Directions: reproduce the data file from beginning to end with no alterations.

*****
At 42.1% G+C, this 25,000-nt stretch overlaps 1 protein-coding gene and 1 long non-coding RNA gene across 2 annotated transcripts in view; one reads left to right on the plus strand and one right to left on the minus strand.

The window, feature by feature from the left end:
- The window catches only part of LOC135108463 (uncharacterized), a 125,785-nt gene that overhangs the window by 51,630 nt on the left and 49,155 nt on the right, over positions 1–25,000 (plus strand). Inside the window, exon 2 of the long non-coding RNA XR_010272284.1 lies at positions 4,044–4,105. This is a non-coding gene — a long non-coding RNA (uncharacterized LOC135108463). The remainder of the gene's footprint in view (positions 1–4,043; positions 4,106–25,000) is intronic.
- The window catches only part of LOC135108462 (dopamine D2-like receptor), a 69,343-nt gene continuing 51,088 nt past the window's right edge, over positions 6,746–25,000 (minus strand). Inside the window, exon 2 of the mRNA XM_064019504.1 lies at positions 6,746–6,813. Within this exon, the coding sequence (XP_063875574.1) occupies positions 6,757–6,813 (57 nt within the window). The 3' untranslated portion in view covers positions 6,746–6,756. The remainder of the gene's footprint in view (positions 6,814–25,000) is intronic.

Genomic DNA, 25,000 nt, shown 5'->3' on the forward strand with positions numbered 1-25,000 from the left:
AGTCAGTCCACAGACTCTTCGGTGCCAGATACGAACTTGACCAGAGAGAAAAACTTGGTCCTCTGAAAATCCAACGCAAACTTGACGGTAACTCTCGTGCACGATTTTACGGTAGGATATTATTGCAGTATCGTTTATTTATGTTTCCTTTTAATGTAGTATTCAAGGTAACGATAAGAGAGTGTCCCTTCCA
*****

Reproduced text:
At 42.1% G+C, this 25,000-nt stretch overlaps 1 protein-coding gene and 1 long non-coding RNA gene across 2 annotated transcripts in view; one reads left to right on the plus strand and one right to left on the minus strand.

The window, feature by feature from the left end:
- The window catches only part of LOC135108463 (uncharacterized), a 125,785-nt gene that overhangs the window by 51,630 nt on the left and 49,155 nt on the right, over positions 1–25,000 (plus strand). Inside the window, exon 2 of the long non-coding RNA XR_010272284.1 lies at positions 4,044–4,105. This is a non-coding gene — a long non-coding RNA (uncharacterized LOC135108463). The remainder of the gene's footprint in view (positions 1–4,043; positions 4,106–25,000) is intronic.
- The window catches only part of LOC135108462 (dopamine D2-like receptor), a 69,343-nt gene continuing 51,088 nt past the window's right edge, over positions 6,746–25,000 (minus strand). Inside the window, exon 2 of the mRNA XM_064019504.1 lies at positions 6,746–6,813. Within this exon, the coding sequence (XP_063875574.1) occupies positions 6,757–6,813 (57 nt within the window). The 3' untranslated portion in view covers positions 6,746–6,756. The remainder of the gene's footprint in view (positions 6,814–25,000) is intronic.

Genomic DNA, 25,000 nt, shown 5'->3' on the forward strand with positions numbered 1-25,000 from the left:
AGTCAGTCCACAGACTCTTCGGTGCCAGATACGAACTTGACCAGAGAGAAAAACTTGGTCCTCTGAAAATCCAACGCAAACTTGACGGTAACTCTCGTGCACGATTTTACGGTAGGATATTATTGCAGTATCGTTTATTTATGTTTCCTTTTAATGTAGTATTCAAGGTAACGATAAGAGAGTGTCCCTTCCA